When the Wind Blows in the Galápagos

How an ambitious wind-power project is helping protect one of the most exquisitely beautiful places on Earth

Photo: Gary Cralle/Getty Images

PACIFIC PARADISE: Situated 1000 kilometers from mainland Ecuador, the Galápagos archipelago is home to more than 20 000 people, and an additional 120 000 visit annually. The growing human activity has placed an enormous burden on the islands’ power grid, which until recently relied entirely on diesel generators.

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Photo: David Hosking/Alamy

OTHERWORLDLY: Among the archipelago’s exquisitely unique creatures, the most famous is probably the giant tortoise. Charles Darwin, who visited in 1835, marveled at the animals, writing in his journal: ”These huge reptiles, surrounded by the black lava, the leafless shrubs and large cacti, seemed to my fancy like some antediluvian animals.”

For more on Galápagos, see Wind Power in Paradise

Photo: San Cristóbal Wind Project

TOWERING TURBINES: To reduce the use of oil in the archipelago, the Ecuadorian government, the United Nations, and the e8—an international consortium of electricity companies—decided to build three massive wind turbines in San Cristóbal, the archipelago’s easternmost island.

For more on Galápagos, see Wind Power in Paradise

Photo: Martin Bernetti/AFP/Getty Images

SINKING SHIP: On 16 January 2001, the Ecuadorian tanker Jessica ran aground near San Cristóbal’s harbor, leaking more than 500 000 liters of diesel and bunker fuel. The spill dirtied sea lions and tortoises and killed a handful of pelicans and seagulls.

For more on Galápagos, see Wind Power in Paradise

Photo: Erico Guizzo

BIG, NOISY, AND SMELLY: San Cristóbal uses three 650‑kilowatt diesel generators to produce electricity. The other three inhabited islands in the Galápagos use similar generators. Together, they burn some 13 600 liters of diesel every day.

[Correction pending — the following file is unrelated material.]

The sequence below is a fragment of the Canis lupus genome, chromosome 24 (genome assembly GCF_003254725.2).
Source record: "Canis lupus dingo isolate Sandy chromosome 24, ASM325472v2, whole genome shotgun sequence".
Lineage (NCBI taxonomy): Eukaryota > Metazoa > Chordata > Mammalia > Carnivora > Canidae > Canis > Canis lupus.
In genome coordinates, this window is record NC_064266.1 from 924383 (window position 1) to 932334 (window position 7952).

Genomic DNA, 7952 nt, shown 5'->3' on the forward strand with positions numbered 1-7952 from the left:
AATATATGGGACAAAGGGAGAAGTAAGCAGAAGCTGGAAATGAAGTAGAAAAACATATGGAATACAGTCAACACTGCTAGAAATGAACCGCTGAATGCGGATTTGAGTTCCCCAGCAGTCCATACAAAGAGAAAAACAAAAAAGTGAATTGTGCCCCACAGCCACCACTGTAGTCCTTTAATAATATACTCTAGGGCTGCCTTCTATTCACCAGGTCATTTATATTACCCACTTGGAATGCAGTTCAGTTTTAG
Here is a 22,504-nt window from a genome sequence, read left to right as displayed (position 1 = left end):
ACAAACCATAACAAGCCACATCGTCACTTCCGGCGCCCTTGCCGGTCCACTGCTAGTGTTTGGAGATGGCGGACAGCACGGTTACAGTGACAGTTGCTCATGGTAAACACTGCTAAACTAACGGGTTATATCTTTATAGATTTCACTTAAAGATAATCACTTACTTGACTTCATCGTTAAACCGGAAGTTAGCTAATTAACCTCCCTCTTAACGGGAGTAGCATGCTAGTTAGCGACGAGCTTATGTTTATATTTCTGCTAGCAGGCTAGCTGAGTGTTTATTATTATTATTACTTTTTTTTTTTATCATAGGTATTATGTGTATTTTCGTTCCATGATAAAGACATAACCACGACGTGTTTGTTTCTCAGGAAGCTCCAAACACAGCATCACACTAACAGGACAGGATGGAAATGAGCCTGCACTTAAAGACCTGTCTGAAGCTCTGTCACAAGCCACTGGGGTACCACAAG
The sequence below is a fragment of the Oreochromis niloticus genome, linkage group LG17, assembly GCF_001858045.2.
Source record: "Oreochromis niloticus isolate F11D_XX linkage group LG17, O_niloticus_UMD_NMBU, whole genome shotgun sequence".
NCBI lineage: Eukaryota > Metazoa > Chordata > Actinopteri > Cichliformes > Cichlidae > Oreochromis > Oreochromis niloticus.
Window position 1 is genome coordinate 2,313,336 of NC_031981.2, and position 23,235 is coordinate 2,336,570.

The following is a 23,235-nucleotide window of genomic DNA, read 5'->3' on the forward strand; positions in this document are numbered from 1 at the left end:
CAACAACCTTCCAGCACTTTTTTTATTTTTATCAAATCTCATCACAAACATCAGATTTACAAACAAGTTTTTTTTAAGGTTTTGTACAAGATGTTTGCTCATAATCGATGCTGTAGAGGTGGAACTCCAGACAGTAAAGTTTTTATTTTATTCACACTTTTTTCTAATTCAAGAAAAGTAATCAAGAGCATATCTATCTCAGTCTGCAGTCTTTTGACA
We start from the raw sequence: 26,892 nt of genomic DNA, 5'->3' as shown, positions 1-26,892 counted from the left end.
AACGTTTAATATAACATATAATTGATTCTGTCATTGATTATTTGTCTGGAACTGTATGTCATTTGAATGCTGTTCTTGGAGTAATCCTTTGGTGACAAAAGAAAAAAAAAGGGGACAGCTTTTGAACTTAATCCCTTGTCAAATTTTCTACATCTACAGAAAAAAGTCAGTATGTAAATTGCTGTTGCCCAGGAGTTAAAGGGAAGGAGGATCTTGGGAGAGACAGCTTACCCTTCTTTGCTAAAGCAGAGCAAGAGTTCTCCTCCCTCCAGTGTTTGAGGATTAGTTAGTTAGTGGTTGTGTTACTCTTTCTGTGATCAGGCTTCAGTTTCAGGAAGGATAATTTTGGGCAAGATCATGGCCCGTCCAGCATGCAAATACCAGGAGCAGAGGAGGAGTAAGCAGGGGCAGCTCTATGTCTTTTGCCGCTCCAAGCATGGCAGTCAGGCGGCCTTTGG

For more on Galápagos, see Wind Power in Paradise

Photo: Diego Añazco

HEAVY METAL: Workers used five cranes and several large trucks to transport and assemble the wind turbines’ 29.5-meter blades and massive tower parts, some weighing more than 30 metric tons.

For more on Galápagos, see Wind Power in Paradise

Photo: Diego Añazco

IN A FOG: At the height of the construction phase, workers braved foggy and rainy conditions in the highlands of San Cristóbal to build the foundations and erect the wind turbines.

For more on Galápagos, see Wind Power in Paradise

Photo: San Cristóbal Wind Project

BIRD WATCH: The organizers of the San Cristóbal Wind Project chose the location of the turbines carefully to avoid areas where the endangered Galápagos petrel flies and nests.

For more on Galápagos, see Wind Power in Paradise

Photo: Erico Guizzo

CONTROL ROOM: Alvaro Ginel, an engineer with Made Tecnologías Renovables, tests the wind turbines’ control system at a substation situated 12 kilometers from the wind site. The control system increases or decreases the turbines’ power output according to the island’s demand.

For more on Galápagos, see Wind Power in Paradise

Photo: Erico Guizzo

AROUND THE CLOCK: Project manager Luis Vintimilla, a 60-year-old mild-mannered engineer widely respected in Ecuador, played a key role in navigating Ecuadorian laws and energy policies.

For more on Galápagos, see Wind Power in Paradise

Photo: Erico Guizzo

GEARED UP: Project manager Jim Tolan gets ready to ascend one of the 50-meter-high wind turbines, atop of which you can see almost the entire island and the deep blue Pacific all around. ”It’s a million-dollar view,” Tolan says.

For more on Galápagos, see Wind Power in Paradise

Photo: Diego Añazco

UP AND RUNNING: In September 2007, the three turbines began operation. They will supply 52 percent of San Cristóbal’s annual electricity needs, reducing the amount of diesel burned by 950 000 liters and preventing 3000 metric tons of carbon dioxide from being dumped into the atmosphere every year.

For more on Galápagos, see Wind Power in Paradise

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